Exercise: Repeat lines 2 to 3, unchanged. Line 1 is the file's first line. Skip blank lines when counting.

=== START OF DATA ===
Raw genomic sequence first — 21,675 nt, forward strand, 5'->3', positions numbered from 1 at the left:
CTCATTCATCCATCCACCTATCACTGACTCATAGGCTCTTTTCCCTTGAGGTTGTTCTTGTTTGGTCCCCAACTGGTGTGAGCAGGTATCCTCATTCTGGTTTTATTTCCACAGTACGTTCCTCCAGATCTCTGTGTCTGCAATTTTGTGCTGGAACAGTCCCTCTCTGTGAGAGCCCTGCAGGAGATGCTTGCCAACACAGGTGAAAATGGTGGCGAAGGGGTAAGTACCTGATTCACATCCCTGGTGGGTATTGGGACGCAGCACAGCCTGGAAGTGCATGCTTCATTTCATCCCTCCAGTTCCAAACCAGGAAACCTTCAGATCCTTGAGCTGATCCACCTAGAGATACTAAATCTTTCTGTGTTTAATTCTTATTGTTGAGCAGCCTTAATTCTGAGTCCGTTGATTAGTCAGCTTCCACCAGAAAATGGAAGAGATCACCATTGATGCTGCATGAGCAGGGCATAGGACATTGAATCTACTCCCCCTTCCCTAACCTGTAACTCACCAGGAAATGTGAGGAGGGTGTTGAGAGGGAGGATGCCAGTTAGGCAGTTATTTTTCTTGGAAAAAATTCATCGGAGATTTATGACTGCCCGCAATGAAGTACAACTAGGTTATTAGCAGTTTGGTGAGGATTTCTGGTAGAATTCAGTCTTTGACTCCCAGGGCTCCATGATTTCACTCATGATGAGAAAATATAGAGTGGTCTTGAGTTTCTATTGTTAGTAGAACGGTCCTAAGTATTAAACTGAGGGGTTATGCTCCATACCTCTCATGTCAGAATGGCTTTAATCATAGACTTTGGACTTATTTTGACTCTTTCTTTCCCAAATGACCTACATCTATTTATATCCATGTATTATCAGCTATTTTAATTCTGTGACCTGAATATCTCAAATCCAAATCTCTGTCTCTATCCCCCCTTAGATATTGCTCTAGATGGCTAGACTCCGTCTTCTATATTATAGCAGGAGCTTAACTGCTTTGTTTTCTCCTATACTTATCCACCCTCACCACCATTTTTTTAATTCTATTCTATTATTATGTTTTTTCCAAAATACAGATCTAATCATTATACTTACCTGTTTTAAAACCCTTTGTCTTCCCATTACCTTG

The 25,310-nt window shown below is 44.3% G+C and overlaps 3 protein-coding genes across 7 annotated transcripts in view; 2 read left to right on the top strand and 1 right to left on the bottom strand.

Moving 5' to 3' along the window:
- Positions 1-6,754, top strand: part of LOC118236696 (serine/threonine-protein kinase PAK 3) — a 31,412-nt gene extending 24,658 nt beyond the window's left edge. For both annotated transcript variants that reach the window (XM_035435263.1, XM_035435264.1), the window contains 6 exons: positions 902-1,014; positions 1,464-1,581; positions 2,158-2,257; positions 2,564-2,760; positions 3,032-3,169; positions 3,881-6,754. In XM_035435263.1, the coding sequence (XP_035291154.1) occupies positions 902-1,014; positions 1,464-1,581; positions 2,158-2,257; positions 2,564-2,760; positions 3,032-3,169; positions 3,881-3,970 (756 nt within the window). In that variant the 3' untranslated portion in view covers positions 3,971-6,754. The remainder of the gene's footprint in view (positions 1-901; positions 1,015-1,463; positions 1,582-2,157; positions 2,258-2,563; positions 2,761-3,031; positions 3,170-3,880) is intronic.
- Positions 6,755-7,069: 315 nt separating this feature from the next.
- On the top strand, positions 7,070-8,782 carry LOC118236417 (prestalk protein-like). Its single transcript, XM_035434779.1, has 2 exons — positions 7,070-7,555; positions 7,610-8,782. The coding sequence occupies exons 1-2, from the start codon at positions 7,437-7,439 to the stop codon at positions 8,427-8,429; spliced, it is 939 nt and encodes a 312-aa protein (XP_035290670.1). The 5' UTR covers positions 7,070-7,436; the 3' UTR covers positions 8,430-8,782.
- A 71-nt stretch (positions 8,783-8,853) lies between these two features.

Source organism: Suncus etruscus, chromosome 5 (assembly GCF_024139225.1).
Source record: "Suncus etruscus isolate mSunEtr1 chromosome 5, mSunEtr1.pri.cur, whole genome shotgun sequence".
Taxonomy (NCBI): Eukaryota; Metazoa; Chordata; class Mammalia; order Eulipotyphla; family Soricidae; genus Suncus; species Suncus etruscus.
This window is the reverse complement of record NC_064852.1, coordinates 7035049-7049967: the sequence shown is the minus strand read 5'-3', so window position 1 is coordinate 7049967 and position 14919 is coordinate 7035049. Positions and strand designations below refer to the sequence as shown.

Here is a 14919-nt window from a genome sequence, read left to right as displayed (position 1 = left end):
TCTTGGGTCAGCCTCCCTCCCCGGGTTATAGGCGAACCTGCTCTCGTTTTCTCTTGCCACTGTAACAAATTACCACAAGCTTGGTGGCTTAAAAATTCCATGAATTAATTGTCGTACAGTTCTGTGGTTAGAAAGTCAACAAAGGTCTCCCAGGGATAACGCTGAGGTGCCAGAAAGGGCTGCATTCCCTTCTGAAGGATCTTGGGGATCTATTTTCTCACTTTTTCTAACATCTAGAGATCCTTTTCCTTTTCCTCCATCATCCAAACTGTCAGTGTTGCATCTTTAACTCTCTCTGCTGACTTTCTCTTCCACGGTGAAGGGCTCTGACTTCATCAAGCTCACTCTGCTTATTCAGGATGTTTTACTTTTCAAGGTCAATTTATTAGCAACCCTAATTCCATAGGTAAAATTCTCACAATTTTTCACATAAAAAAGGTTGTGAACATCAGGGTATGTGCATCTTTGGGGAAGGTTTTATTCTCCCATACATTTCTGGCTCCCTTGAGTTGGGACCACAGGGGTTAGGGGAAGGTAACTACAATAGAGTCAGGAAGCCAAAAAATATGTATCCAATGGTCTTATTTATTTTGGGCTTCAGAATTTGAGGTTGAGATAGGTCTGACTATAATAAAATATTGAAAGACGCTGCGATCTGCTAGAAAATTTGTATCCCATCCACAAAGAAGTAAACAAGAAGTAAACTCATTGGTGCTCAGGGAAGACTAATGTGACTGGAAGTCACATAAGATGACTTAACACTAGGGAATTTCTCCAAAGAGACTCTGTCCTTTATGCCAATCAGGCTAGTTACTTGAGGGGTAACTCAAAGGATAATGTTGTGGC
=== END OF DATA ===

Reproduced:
CTCATTCATCCATCCACCTATCACTGACTCATAGGCTCTTTTCCCTTGAGGTTGTTCTTGTTTGGTCCCCAACTGGTGTGAGCAGGTATCCTCATTCTGGTTTTATTTCCACAGTACGTTCCTCCAGATCTCTGTGTCTGCAATTTTGTGCTGGAACAGTCCCTCTCTGTGAGAGCCCTGCAGGAGATGCTTGCCAACACAGGTGAAAATGGTGGCGAAGGGGTAAGTACCTGATTCACATCCCTGGTGGGTATTGGGACGCAGCACAGCCTGGAAGTGCATGCTTCATTTCATCCCTCCAGTTCCAAACCAGGAAACCTTCAGATCCTTGAGCTGATCCACCTAGAGATACTAAATCTTTCTGTGTTTAATTCTTATTGTTGAGCAGCCTTAATTCTGAGTCCGTTGATTAGTCAGCTTCCACCAGAAAATGGAAGAGATCACCATTGATGCTGCATGAGCAGGGCATAGGACATTGAATCTACTCCCCCTTCCCTAACCTGTAACTCACCAGGAAATGTGAGGAGGGTGTTGAGAGGGAGGATGCCAGTTAGGCAGTTATTTTTCTTGGAAAAAATTCATCGGAGATTTATGACTGCCCGCAATGAAGTACAACTAGGTTATTAGCAGTTTGGTGAGGATTTCTGGTAGAATTCAGTCTTTGACTCCCAGGGCTCCATGATTTCACTCATGATGAGAAAATATAGAGTGGTCTTGAGTTTCTATTGTTAGTAGAACGGTCCTAAGTATTAAACTGAGGGGTTATGCTCCATACCTCTCATGTCAGAATGGCTTTAATCATAGACTTTGGACTTATTTTGACTCTTTCTTTCCCAAATGACCTACATCTATTTATATCCATGTATTATCAGCTATTTTAATTCTGTGACCTGAATATCTCAAATCCAAATCTCTGTCTCTATCCCCCCTTAGATATTGCTCTAGATGGCTAGACTCCGTCTTCTATATTATAGCAGGAGCTTAACTGCTTTGTTTTCTCCTATACTTATCCACCCTCACCACCATTTTTTTAATTCTATTCTATTATTATGTTTTTTCCAAAATACAGATCTAATCATTATACTTACCTGTTTTAAAACCCTTTGTCTTCCCATTACCTTG

The 25,310-nt window shown below is 44.3% G+C and overlaps 3 protein-coding genes across 7 annotated transcripts in view; 2 read left to right on the top strand and 1 right to left on the bottom strand.